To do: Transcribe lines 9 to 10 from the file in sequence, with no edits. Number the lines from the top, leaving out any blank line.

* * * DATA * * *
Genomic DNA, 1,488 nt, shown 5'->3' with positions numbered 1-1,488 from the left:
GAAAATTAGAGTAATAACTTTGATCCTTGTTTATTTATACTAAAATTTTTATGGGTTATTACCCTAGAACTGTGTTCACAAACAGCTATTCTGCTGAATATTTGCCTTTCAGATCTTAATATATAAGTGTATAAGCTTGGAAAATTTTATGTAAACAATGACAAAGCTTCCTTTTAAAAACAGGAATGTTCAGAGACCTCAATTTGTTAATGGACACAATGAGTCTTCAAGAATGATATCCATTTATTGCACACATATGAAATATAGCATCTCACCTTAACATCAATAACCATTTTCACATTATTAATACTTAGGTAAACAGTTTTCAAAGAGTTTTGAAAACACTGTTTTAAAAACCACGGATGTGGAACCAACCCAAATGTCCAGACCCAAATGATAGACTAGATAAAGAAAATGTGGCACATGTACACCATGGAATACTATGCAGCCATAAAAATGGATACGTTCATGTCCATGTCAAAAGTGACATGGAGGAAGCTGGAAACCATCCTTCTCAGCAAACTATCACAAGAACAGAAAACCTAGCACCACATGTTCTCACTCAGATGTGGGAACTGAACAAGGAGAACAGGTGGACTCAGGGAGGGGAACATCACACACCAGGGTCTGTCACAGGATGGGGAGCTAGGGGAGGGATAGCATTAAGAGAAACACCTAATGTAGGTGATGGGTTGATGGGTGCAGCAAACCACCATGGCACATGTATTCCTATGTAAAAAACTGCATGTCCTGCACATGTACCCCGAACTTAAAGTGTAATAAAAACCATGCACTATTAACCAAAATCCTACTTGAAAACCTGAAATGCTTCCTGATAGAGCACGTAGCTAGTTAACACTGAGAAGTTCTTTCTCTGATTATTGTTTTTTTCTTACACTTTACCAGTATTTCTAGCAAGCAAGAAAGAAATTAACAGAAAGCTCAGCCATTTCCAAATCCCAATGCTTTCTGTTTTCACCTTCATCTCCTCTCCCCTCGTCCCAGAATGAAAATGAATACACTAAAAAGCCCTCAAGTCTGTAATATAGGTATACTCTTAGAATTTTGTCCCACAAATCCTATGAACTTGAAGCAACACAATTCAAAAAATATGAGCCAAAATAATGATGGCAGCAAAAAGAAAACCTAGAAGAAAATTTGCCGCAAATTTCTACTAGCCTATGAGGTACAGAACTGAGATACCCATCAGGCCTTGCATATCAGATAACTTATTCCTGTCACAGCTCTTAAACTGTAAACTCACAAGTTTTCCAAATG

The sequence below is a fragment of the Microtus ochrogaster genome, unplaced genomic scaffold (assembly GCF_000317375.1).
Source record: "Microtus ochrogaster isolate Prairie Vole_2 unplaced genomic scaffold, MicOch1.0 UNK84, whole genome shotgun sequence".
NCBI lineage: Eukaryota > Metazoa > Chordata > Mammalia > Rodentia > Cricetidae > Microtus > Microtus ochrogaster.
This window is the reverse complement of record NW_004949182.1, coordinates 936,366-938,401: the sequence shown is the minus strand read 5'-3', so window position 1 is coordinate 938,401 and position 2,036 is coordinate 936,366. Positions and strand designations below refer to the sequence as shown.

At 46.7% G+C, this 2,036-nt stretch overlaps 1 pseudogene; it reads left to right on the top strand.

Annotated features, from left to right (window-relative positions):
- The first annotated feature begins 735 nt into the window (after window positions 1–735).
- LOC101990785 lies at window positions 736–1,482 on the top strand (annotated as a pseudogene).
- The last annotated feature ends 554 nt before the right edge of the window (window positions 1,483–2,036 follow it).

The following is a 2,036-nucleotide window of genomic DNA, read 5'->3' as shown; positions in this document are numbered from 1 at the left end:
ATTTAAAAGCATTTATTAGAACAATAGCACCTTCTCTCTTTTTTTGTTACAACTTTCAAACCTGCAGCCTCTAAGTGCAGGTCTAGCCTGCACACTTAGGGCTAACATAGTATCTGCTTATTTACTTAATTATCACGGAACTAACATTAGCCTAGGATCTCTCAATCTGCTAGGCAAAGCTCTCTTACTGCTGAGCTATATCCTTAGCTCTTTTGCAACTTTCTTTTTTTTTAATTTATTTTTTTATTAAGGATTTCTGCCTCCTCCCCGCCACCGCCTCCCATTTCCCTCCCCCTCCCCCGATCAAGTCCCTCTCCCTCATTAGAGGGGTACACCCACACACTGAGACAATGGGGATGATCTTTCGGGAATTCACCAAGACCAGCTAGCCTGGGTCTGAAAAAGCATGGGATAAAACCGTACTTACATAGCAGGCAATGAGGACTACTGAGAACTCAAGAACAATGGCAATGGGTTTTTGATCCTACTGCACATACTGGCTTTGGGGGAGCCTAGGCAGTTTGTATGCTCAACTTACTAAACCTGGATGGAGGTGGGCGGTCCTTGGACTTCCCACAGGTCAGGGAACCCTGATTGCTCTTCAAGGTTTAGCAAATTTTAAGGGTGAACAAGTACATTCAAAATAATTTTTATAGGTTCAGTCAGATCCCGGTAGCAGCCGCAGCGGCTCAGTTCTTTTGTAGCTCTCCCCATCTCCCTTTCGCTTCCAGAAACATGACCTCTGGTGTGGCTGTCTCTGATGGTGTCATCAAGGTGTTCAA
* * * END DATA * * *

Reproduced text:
- The first annotated feature begins 735 nt into the window (after window positions 1–735).
- LOC101990785 lies at window positions 736–1,482 on the top strand (annotated as a pseudogene).